Rebecca Schuman's new book is Schadenfreude, A Love Story: Me, the Germans, and 20 Years of Attempted Transformations, Unfortunate Miscommunications, and Humiliating Situations That Only They Have Words For.
From her Q&A with Deborah Kalb:
Q: Why did Kafka become such a longtime passion for you, and how did it lead you to your fascination with all things German (given that, as you state in your new book, he wasn't German)?--Marshal Zeringue
A: Wow, great question. My relationship with Kafka has changed so much, and my relationship to the German language--and, by extension, culture--is directly traceable back to him.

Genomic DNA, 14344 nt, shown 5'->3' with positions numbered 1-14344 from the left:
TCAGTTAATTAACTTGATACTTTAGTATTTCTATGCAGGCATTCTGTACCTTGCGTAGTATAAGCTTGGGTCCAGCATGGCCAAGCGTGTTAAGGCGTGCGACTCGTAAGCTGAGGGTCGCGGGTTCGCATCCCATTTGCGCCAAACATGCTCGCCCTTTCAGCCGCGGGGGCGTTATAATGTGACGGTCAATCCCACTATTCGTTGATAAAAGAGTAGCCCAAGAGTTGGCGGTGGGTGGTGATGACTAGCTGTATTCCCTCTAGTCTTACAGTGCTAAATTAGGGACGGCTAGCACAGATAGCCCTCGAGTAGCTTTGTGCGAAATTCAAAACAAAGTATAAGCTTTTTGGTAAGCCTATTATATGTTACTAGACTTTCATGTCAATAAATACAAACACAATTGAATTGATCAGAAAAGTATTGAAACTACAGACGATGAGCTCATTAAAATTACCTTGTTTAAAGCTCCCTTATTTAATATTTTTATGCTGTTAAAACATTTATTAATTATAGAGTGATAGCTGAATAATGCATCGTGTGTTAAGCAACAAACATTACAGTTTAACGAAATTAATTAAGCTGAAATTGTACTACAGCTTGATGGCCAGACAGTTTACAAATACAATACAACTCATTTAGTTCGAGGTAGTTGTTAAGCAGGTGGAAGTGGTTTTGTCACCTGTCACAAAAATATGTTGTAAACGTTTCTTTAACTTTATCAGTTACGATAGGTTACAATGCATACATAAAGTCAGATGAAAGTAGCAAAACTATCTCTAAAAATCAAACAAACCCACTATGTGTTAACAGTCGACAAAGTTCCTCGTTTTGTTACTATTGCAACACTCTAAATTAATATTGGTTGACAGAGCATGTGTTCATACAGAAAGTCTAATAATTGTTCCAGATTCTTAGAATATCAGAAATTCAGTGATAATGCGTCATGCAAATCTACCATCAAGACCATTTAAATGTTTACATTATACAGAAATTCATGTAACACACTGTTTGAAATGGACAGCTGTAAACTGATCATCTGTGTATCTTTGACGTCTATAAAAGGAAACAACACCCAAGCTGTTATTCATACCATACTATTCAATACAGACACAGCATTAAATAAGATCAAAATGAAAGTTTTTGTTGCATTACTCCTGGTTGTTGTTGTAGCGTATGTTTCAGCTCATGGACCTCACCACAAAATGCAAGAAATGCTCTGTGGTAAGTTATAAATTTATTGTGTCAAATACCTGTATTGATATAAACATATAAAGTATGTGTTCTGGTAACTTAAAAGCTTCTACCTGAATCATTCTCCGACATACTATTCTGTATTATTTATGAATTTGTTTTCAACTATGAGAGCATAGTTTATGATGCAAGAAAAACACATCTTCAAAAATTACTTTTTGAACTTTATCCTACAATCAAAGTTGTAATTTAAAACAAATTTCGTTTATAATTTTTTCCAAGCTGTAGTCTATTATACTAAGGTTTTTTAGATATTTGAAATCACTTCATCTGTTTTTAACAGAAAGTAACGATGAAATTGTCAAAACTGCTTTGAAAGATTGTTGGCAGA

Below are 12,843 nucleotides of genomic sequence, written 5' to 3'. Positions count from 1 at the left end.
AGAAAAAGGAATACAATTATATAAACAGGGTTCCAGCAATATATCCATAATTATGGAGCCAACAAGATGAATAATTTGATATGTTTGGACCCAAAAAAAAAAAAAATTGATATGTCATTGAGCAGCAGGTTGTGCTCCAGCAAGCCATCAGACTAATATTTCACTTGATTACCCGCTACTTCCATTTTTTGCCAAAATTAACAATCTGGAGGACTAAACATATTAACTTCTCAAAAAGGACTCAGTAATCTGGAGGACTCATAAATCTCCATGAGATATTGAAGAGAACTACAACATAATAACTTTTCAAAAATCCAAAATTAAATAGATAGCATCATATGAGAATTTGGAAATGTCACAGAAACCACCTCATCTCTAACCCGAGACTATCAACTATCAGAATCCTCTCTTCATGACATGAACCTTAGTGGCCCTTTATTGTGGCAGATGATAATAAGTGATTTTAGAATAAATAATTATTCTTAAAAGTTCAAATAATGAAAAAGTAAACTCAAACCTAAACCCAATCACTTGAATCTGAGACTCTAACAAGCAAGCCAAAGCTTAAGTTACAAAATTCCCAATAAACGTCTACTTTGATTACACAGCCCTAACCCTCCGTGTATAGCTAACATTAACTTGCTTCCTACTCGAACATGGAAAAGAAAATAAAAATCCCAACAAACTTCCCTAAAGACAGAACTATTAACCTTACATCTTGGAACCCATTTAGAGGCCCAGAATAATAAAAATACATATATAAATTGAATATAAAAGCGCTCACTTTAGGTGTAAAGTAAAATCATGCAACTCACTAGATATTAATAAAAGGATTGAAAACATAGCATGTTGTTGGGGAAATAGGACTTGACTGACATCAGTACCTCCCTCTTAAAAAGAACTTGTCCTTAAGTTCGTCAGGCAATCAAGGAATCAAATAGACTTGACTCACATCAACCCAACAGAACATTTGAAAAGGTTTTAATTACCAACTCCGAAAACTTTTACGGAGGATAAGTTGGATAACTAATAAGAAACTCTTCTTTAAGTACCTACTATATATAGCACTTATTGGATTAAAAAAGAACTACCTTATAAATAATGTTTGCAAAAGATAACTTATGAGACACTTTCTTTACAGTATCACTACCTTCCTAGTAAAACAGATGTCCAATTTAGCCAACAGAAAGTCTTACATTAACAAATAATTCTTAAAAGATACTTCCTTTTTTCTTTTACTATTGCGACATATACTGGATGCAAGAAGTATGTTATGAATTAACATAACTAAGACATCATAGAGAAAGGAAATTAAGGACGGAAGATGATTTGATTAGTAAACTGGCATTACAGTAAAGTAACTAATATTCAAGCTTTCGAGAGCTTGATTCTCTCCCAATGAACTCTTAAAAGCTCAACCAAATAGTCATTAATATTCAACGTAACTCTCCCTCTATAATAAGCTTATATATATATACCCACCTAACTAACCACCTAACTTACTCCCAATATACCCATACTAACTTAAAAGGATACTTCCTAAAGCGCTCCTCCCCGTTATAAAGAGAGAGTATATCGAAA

My original attraction to Kafka was what, I think, attracts a lot of brainy-but-misunderstood teens: He was SO good at depicting this primal, visceral, almost desperate alienation from everyone around him. He was sort of the first-ever goth kid who nobody understands, you know?
There's this really short story (one of many he wrote) called "Bachelor's Unhappiness," about coming home to an empty house and having only a forehead to smack with your hand, and that just pierced directly into my soul when I was a teenager, largely ignored by boys (except for one REALLY important one, as the book reveals).
When you feel like nobody understands you, the best thing in the world is to find someone else to be misunderstood with. For me, that person was Franz Kafka.
But as I began to study him seriously, I realized that...[read on]